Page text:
A reader sends along this article reporting on a $7.7 million judgment awarded to a small business owner in San Diego whose property was condemned in order to make way for a new luxury hotel. The article implies that this was an unexpectedly high award. His lawyer "called the verdict a 'home run' ... and important for other property owners." The city had offered $3 million before trial. The city has not announced whether it will appeal.
Given the public choice and other political failures that are endemic to use of the eminent domain power for the benefit of private interests, and the unwillingness of the Supreme Court to do anything about it, it will be interesting to see if verdicts like this signify a beginning for jurors to step up and become more vigilant in ensuring that private property owners are being fully compensated for Kelo-style takings. If so, that would be an interesting and heartening development.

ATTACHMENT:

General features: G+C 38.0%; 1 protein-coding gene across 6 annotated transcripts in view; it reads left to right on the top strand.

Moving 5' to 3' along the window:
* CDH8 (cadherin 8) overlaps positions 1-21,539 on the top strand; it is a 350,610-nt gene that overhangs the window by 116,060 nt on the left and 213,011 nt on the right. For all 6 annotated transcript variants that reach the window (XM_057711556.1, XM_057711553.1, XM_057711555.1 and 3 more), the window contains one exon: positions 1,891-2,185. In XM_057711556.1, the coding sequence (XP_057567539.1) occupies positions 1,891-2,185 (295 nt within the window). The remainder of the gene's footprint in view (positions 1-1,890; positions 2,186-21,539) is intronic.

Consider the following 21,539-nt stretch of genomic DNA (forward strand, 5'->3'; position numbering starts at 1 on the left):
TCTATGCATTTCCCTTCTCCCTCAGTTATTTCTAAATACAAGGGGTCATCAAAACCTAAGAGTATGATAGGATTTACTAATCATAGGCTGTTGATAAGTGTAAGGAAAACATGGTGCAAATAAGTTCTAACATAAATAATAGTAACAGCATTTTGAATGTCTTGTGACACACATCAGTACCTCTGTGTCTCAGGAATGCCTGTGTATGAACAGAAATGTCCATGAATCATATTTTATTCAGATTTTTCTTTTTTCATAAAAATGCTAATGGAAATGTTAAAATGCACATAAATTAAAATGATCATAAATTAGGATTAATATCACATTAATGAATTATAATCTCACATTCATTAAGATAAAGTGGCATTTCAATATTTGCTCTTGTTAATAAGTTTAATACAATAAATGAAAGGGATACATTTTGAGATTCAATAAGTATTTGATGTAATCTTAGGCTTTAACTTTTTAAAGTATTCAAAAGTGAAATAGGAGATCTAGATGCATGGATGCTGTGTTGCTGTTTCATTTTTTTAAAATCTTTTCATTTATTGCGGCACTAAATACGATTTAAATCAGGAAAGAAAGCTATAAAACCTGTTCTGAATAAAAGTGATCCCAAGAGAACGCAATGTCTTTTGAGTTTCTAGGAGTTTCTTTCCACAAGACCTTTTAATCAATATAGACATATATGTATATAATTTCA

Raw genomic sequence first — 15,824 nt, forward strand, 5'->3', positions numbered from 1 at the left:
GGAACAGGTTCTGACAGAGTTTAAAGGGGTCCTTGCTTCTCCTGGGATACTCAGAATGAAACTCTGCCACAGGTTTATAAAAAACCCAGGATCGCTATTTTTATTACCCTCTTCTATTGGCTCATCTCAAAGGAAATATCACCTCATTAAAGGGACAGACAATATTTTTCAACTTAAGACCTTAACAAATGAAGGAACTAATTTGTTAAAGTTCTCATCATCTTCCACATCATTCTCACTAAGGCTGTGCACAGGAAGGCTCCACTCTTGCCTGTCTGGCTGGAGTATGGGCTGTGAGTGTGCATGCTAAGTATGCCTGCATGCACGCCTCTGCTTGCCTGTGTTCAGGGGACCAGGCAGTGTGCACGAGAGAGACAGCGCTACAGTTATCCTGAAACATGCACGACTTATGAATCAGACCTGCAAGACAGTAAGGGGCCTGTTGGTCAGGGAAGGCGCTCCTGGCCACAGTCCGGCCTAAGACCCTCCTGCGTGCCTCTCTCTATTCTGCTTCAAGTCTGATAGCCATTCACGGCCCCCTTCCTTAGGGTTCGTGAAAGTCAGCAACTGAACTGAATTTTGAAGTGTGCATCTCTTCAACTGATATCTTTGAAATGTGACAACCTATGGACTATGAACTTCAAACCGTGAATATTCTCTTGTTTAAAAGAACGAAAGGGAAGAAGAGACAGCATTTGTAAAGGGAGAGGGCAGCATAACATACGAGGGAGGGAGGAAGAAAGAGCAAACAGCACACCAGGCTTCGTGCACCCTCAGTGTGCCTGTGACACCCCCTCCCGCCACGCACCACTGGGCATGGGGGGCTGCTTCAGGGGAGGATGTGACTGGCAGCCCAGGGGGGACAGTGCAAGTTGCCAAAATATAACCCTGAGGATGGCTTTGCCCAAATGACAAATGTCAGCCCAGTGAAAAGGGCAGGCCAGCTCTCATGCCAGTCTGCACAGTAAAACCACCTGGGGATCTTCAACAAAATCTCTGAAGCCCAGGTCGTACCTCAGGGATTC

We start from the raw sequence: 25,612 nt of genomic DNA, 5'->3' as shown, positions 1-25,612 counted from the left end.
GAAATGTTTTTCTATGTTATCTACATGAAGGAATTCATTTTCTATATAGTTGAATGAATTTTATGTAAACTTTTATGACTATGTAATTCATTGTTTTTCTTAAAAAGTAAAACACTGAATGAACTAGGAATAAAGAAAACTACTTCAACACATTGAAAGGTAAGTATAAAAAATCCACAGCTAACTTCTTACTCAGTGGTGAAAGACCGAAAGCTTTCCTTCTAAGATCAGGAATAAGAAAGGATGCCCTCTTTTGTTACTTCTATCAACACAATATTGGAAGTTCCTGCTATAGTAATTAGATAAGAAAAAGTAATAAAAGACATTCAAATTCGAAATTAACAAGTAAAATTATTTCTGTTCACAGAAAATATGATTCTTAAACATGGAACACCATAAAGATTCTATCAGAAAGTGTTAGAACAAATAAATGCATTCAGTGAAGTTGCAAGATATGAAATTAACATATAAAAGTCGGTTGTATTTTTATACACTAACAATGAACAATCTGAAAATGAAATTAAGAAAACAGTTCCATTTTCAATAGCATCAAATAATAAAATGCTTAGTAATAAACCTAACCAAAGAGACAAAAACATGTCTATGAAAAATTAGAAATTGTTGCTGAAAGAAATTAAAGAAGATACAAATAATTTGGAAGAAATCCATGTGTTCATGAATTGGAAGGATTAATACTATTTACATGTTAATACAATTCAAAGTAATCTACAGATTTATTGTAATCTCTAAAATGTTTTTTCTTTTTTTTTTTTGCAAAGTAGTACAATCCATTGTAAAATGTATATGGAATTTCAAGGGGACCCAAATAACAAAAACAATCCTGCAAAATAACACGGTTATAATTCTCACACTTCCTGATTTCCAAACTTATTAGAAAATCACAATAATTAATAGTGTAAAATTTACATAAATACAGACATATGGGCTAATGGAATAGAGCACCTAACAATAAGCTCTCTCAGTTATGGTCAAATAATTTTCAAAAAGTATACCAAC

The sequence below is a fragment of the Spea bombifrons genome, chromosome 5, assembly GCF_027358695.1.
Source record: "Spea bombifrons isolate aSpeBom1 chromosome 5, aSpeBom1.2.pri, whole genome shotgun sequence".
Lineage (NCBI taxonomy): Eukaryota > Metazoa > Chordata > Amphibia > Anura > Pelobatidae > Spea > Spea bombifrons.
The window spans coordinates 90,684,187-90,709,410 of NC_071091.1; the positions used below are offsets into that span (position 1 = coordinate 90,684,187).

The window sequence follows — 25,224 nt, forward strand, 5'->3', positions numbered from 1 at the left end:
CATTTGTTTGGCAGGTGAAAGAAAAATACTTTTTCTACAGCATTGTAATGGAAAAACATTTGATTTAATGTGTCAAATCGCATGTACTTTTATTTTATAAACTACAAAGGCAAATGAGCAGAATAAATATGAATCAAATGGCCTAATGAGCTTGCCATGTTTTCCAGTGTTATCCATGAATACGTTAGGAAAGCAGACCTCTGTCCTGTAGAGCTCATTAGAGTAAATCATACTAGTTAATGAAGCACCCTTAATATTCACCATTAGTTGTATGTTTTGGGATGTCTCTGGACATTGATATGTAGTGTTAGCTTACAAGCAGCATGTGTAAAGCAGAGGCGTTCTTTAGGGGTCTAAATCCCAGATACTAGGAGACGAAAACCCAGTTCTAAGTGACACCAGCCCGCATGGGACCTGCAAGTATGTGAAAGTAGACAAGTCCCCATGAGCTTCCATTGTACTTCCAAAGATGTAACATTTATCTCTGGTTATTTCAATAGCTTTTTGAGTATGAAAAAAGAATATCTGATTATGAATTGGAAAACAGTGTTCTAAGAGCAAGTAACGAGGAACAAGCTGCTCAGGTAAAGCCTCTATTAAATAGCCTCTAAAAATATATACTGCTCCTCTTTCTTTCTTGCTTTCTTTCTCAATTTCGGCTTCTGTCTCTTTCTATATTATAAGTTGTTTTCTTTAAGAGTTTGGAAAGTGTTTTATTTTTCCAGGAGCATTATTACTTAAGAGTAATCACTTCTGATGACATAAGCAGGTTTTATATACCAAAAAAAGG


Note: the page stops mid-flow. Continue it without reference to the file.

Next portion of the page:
On the other hand, at least some of the award in this case resulted from the business owner's goodwill associated with operating in that location, which presumably would be absent from a homeowner's award.
This is personally interesting to me as well in that several years ago I actually published an article in the Case Western Reserve Law Review where I argued that one function of common law juries was to replicate James Buchanan's Wicksellian unanimity test at the time of application of the law, thereby making up for the non-unanimous voting rules applicable at the time of the enactment of the law. So that juries are one response to the political failures predicted to arise by public choice theory.